This is our Complete Guide to Surfing in Australia.
There is no denying that Australia has a reputation for being one of the premier surfing destinations around the world. Victoria definitely has helped Australia to gain this status. As the treacherous waters of the Bass Strait surround this location, you can expect incredible surfing.
With its world-famous Superbank, Byron Bay, Sydney’s Northern Beaches, and Torquay, Australia stands at the very top of any avid surfers’ bucket list.
|When are the best seasons for surfing in Australia?||What to Eat Before And After Surfing|
|The best-surfing destinations in Australia||Here are 5 Things You Need To Know At First Time Surfing|
When it comes to the surfing seasons, you’ll be happy to know that any time is a good time to go surfing in Australia. There are great waves all year round!
But I still recommend surfing in Australia in Autumn (March-May), the reasons are below:
The Australian summer (December-February) is not very consistent. However, the summer cyclone season is a much-awaited time of year, as it delivers epic conditions lasting seven days or more. The weather can be quite hot and this is also the peak tourist season.
Autumn (March-May) is a great time to go surfing in Australia. The swells are pumping, the water is at its warmest, the wind is mainly offshore, the weather is more pleasant, and the beaches are not as packed.
Autumn season in Australia is always my fav to visit and to surf
The Australian winter (June-August), has the most reliable surfing conditions. This is the low tourist season and the beaches are less crowded. The water is a bit colder during this time.
Spring is the least consistent time of year, but you’ll still find waves that work.
Not only is the beach and the surfing lifestyle embedded in the Australian way of life, but it is in their hearts, and there’s no surprise why. Offering an abundance of beaches that are not only suitable for sunbathing but produce some of the best surf waves in the world, these are the beaches you must head to if you’re looking for that next new wave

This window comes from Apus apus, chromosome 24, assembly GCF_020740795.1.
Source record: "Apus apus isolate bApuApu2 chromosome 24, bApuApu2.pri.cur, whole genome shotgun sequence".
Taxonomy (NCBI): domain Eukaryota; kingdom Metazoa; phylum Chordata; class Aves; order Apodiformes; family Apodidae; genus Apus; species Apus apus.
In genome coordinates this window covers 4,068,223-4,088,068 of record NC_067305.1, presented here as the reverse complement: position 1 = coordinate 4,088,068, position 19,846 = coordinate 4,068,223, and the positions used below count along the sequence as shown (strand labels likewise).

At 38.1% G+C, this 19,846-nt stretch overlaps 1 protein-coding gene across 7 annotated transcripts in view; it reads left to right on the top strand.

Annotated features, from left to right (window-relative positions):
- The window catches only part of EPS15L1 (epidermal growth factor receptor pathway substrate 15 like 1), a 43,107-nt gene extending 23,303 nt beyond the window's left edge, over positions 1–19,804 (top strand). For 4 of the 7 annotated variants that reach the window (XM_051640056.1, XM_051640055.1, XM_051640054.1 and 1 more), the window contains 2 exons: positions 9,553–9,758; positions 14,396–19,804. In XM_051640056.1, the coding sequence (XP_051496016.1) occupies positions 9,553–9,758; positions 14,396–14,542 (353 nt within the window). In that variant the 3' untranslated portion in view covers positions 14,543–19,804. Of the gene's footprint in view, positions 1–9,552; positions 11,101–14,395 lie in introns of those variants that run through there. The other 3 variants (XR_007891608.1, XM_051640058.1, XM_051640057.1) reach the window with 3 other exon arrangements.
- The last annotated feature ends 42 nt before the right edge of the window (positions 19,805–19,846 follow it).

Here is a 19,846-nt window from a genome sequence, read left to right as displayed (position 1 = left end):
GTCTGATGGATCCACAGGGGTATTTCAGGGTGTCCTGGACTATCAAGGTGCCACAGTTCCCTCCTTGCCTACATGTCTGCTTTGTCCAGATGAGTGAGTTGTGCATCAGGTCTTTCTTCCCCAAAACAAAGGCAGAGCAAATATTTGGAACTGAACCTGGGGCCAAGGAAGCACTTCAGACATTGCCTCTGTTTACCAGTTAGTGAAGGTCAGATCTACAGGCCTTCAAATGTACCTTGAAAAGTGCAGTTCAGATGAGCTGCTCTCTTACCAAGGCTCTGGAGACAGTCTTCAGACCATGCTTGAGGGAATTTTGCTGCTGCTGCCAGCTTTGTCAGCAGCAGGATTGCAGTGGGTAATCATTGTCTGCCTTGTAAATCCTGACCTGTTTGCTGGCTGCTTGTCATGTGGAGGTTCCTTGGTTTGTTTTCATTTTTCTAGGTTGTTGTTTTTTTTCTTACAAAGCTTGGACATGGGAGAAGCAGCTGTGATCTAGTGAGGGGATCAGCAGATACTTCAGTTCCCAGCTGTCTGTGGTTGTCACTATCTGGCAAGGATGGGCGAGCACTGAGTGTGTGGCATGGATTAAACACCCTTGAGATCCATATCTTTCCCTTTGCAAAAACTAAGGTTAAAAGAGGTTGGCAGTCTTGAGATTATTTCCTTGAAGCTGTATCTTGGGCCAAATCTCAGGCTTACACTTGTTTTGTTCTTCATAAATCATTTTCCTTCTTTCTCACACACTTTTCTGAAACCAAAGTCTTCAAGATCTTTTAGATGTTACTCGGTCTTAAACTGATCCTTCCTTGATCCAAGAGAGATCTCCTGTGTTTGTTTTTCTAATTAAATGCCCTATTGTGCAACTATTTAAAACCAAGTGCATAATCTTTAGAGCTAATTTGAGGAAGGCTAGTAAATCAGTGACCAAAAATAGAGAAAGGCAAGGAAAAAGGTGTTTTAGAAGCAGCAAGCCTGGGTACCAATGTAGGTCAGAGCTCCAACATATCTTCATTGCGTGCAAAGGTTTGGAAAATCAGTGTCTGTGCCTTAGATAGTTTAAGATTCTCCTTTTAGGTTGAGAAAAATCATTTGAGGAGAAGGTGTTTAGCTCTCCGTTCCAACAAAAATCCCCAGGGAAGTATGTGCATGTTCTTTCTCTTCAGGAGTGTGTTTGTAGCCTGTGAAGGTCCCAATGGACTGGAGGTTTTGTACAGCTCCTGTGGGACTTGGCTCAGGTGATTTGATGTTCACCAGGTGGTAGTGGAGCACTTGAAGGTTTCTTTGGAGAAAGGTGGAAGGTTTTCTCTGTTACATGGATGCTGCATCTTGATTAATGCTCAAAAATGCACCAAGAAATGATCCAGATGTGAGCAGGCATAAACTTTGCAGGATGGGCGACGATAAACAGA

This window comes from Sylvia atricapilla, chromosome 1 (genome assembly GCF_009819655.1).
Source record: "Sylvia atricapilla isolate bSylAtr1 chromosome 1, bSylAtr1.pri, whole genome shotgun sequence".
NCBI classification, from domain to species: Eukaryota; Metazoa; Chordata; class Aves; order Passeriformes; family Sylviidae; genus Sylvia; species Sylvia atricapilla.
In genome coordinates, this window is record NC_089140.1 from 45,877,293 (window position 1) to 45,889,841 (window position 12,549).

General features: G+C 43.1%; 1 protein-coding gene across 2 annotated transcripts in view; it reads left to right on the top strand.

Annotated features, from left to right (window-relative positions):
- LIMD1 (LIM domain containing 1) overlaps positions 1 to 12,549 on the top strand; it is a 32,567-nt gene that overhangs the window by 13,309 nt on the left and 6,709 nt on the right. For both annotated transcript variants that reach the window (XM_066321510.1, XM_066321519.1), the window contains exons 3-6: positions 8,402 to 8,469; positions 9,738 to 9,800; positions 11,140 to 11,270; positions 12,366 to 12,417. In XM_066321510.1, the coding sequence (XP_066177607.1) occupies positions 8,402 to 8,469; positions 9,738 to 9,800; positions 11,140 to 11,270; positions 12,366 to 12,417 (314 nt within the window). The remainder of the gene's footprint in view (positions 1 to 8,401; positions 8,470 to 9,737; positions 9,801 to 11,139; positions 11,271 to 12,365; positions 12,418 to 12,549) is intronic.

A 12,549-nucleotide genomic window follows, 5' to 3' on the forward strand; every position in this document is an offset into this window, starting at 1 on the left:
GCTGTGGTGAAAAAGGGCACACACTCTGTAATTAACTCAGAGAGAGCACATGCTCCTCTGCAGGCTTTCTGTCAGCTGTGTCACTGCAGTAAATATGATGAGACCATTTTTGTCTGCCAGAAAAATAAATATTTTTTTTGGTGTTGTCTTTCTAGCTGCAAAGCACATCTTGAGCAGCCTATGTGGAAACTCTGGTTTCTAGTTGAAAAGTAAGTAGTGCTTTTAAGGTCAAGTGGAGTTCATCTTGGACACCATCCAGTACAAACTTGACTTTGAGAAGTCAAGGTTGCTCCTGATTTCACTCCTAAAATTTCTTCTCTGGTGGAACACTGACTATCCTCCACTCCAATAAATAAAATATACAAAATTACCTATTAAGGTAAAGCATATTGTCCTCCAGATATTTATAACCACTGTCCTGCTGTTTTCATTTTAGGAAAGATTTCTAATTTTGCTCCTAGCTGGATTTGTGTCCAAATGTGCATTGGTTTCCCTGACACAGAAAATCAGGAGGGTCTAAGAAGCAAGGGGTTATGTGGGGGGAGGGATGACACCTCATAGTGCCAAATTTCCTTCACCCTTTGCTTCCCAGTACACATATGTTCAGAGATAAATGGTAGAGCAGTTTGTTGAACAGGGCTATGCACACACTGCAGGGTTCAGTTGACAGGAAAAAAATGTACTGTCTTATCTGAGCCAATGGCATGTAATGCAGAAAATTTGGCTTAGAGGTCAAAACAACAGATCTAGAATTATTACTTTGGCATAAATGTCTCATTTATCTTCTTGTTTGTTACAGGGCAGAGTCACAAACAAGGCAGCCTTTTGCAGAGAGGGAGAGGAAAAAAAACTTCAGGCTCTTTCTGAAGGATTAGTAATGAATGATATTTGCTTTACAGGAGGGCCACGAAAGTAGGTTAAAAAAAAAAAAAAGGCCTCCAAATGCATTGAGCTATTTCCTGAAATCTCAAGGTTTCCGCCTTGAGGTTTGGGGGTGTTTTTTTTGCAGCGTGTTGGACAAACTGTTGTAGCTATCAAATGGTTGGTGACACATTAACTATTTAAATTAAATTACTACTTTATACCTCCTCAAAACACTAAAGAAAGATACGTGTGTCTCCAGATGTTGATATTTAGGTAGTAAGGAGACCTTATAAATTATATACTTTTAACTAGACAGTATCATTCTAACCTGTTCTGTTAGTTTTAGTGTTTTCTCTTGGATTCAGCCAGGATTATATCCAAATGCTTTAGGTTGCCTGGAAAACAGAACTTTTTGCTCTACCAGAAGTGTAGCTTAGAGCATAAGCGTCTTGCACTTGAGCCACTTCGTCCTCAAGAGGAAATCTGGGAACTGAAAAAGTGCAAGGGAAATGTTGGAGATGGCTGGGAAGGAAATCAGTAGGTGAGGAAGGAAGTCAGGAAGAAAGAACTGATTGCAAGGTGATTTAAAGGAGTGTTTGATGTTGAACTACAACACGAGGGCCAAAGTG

- Gold Coast, Queensland, Australia
Although there are plenty of beaches along Queensland’s coast, it is the countless world-class beaches suitable for surfing throughout the Gold Coast that is the gem here.
Surfer in a barrel waves
From the long sandy beaches to the many waves calling your name, there is no surprise that some of the best surfers in the world call this Australian paradise home. From Rainbow Bay and Snapper Rocks to Narrow Neck and Surfers Paradise, there are plenty of waves to surf, and beaches to relax on.
- Noosa Heads, Sunshine Coast, Queensland
In the north of Brisbane on Sunshine Coast is another one of the best surfing spots in Australia. Noosa Heads is known for being the country’s beginner surfer’s paradise.
Surfing lessons at Noosa Heads beach
If you enjoy longboard surfing, Noosa Heads delivers some of the smallest swells, which is excellent for longboarding and surfing newbies. Even with the big waves from time to time, they are never too harsh.